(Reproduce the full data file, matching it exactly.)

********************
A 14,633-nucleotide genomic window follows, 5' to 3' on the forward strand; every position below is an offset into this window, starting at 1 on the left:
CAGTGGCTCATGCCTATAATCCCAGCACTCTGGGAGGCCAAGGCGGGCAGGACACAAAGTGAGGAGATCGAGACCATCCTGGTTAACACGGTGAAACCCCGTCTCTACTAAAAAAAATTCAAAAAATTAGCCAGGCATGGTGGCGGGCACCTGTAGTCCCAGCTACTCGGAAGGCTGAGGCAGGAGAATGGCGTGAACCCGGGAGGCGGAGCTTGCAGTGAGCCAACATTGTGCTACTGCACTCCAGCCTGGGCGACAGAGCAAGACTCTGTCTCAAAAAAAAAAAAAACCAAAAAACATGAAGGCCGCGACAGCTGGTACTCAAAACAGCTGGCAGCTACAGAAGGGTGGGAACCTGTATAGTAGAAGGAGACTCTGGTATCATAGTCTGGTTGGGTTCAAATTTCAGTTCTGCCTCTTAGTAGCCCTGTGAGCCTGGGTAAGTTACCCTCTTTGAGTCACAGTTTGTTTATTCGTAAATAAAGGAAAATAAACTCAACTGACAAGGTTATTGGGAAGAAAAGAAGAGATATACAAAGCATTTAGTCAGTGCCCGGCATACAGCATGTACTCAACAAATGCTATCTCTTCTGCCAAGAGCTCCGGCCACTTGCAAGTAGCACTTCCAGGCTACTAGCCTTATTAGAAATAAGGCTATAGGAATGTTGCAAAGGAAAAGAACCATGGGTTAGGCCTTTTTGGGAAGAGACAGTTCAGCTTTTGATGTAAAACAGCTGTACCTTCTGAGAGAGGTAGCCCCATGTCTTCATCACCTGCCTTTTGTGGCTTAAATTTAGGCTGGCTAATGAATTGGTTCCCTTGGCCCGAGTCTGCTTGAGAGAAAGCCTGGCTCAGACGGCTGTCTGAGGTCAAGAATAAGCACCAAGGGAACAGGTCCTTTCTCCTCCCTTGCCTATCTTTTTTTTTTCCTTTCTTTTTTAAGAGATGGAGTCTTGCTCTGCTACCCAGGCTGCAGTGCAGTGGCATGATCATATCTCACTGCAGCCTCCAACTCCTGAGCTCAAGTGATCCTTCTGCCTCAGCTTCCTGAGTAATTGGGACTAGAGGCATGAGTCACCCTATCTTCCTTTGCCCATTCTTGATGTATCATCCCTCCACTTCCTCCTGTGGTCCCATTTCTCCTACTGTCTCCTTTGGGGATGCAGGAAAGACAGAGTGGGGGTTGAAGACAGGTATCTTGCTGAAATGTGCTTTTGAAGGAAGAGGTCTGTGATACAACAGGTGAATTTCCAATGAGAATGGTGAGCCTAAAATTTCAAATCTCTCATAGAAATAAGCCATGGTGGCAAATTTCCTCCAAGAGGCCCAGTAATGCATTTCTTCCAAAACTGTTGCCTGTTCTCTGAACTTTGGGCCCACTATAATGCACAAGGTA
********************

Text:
A 14,633-nucleotide genomic window follows, 5' to 3' on the forward strand; every position below is an offset into this window, starting at 1 on the left:
CAGTGGCTCATGCCTATAATCCCAGCACTCTGGGAGGCCAAGGCGGGCAGGACACAAAGTGAGGAGATCGAGACCATCCTGGTTAACACGGTGAAACCCCGTCTCTACTAAAAAAAATTCAAAAAATTAGCCAGGCATGGTGGCGGGCACCTGTAGTCCCAGCTACTCGGAAGGCTGAGGCAGGAGAATGGCGTGAACCCGGGAGGCGGAGCTTGCAGTGAGCCAACATTGTGCTACTGCACTCCAGCCTGGGCGACAGAGCAAGACTCTGTCTCAAAAAAAAAAAAAACCAAAAAACATGAAGGCCGCGACAGCTGGTACTCAAAACAGCTGGCAGCTACAGAAGGGTGGGAACCTGTATAGTAGAAGGAGACTCTGGTATCATAGTCTGGTTGGGTTCAAATTTCAGTTCTGCCTCTTAGTAGCCCTGTGAGCCTGGGTAAGTTACCCTCTTTGAGTCACAGTTTGTTTATTCGTAAATAAAGGAAAATAAACTCAACTGACAAGGTTATTGGGAAGAAAAGAAGAGATATACAAAGCATTTAGTCAGTGCCCGGCATACAGCATGTACTCAACAAATGCTATCTCTTCTGCCAAGAGCTCCGGCCACTTGCAAGTAGCACTTCCAGGCTACTAGCCTTATTAGAAATAAGGCTATAGGAATGTTGCAAAGGAAAAGAACCATGGGTTAGGCCTTTTTGGGAAGAGACAGTTCAGCTTTTGATGTAAAACAGCTGTACCTTCTGAGAGAGGTAGCCCCATGTCTTCATCACCTGCCTTTTGTGGCTTAAATTTAGGCTGGCTAATGAATTGGTTCCCTTGGCCCGAGTCTGCTTGAGAGAAAGCCTGGCTCAGACGGCTGTCTGAGGTCAAGAATAAGCACCAAGGGAACAGGTCCTTTCTCCTCCCTTGCCTATCTTTTTTTTTTCCTTTCTTTTTTAAGAGATGGAGTCTTGCTCTGCTACCCAGGCTGCAGTGCAGTGGCATGATCATATCTCACTGCAGCCTCCAACTCCTGAGCTCAAGTGATCCTTCTGCCTCAGCTTCCTGAGTAATTGGGACTAGAGGCATGAGTCACCCTATCTTCCTTTGCCCATTCTTGATGTATCATCCCTCCACTTCCTCCTGTGGTCCCATTTCTCCTACTGTCTCCTTTGGGGATGCAGGAAAGACAGAGTGGGGGTTGAAGACAGGTATCTTGCTGAAATGTGCTTTTGAAGGAAGAGGTCTGTGATACAACAGGTGAATTTCCAATGAGAATGGTGAGCCTAAAATTTCAAATCTCTCATAGAAATAAGCCATGGTGGCAAATTTCCTCCAAGAGGCCCAGTAATGCATTTCTTCCAAAACTGTTGCCTGTTCTCTGAACTTTGGGCCCACTATAATGCACAAGGTA